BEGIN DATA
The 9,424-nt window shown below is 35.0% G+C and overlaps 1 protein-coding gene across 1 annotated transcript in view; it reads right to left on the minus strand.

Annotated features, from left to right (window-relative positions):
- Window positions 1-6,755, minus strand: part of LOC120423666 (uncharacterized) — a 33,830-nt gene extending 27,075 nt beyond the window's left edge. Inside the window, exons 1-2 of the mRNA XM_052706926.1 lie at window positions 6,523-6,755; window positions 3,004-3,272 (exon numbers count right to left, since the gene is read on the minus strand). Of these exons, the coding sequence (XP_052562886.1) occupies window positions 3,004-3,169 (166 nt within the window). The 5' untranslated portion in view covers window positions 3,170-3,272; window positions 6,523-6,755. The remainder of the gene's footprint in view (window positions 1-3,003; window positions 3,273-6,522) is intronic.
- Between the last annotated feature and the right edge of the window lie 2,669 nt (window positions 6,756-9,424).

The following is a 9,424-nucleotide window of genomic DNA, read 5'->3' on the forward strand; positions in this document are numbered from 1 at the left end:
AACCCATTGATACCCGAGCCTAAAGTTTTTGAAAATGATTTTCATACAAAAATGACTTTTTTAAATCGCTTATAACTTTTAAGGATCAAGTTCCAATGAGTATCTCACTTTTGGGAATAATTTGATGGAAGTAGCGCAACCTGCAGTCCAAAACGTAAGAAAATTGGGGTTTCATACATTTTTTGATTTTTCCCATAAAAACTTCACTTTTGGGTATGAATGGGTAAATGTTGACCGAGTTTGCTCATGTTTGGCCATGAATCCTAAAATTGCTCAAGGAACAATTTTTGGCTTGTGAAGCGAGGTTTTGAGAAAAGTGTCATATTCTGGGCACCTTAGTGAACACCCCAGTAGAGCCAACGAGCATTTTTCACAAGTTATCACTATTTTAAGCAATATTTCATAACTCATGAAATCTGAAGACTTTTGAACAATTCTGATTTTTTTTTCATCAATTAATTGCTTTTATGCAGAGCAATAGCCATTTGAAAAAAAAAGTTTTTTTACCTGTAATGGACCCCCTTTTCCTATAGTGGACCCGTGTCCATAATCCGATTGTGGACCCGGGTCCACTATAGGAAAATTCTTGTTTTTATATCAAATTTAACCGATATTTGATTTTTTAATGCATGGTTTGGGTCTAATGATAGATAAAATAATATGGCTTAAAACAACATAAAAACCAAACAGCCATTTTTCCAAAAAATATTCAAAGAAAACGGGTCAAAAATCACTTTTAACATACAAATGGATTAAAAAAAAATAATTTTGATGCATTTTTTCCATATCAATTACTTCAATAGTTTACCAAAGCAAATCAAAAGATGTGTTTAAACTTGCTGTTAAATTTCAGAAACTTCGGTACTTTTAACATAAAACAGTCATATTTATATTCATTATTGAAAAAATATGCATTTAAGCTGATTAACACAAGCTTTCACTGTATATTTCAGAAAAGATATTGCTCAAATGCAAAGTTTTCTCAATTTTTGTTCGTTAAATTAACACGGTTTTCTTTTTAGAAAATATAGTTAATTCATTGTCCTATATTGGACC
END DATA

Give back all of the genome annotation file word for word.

The 9,424-nt window shown below is 35.0% G+C and overlaps 1 protein-coding gene across 1 annotated transcript in view; it reads right to left on the minus strand.

Annotated features, from left to right (window-relative positions):
- Window positions 1-6,755, minus strand: part of LOC120423666 (uncharacterized) — a 33,830-nt gene extending 27,075 nt beyond the window's left edge. Inside the window, exons 1-2 of the mRNA XM_052706926.1 lie at window positions 6,523-6,755; window positions 3,004-3,272 (exon numbers count right to left, since the gene is read on the minus strand). Of these exons, the coding sequence (XP_052562886.1) occupies window positions 3,004-3,169 (166 nt within the window). The 5' untranslated portion in view covers window positions 3,170-3,272; window positions 6,523-6,755. The remainder of the gene's footprint in view (window positions 1-3,003; window positions 3,273-6,522) is intronic.
- Between the last annotated feature and the right edge of the window lie 2,669 nt (window positions 6,756-9,424).

The following is a 9,424-nucleotide window of genomic DNA, read 5'->3' on the forward strand; positions in this document are numbered from 1 at the left end:
AACCCATTGATACCCGAGCCTAAAGTTTTTGAAAATGATTTTCATACAAAAATGACTTTTTTAAATCGCTTATAACTTTTAAGGATCAAGTTCCAATGAGTATCTCACTTTTGGGAATAATTTGATGGAAGTAGCGCAACCTGCAGTCCAAAACGTAAGAAAATTGGGGTTTCATACATTTTTTGATTTTTCCCATAAAAACTTCACTTTTGGGTATGAATGGGTAAATGTTGACCGAGTTTGCTCATGTTTGGCCATGAATCCTAAAATTGCTCAAGGAACAATTTTTGGCTTGTGAAGCGAGGTTTTGAGAAAAGTGTCATATTCTGGGCACCTTAGTGAACACCCCAGTAGAGCCAACGAGCATTTTTCACAAGTTATCACTATTTTAAGCAATATTTCATAACTCATGAAATCTGAAGACTTTTGAACAATTCTGATTTTTTTTTCATCAATTAATTGCTTTTATGCAGAGCAATAGCCATTTGAAAAAAAAAGTTTTTTTACCTGTAATGGACCCCCTTTTCCTATAGTGGACCCGTGTCCATAATCCGATTGTGGACCCGGGTCCACTATAGGAAAATTCTTGTTTTTATATCAAATTTAACCGATATTTGATTTTTTAATGCATGGTTTGGGTCTAATGATAGATAAAATAATATGGCTTAAAACAACATAAAAACCAAACAGCCATTTTTCCAAAAAATATTCAAAGAAAACGGGTCAAAAATCACTTTTAACATACAAATGGATTAAAAAAAAATAATTTTGATGCATTTTTTCCATATCAATTACTTCAATAGTTTACCAAAGCAAATCAAAAGATGTGTTTAAACTTGCTGTTAAATTTCAGAAACTTCGGTACTTTTAACATAAAACAGTCATATTTATATTCATTATTGAAAAAATATGCATTTAAGCTGATTAACACAAGCTTTCACTGTATATTTCAGAAAAGATATTGCTCAAATGCAAAGTTTTCTCAATTTTTGTTCGTTAAATTAACACGGTTTTCTTTTTAGAAAATATAGTTAATTCATTGTCCTATATTGGACC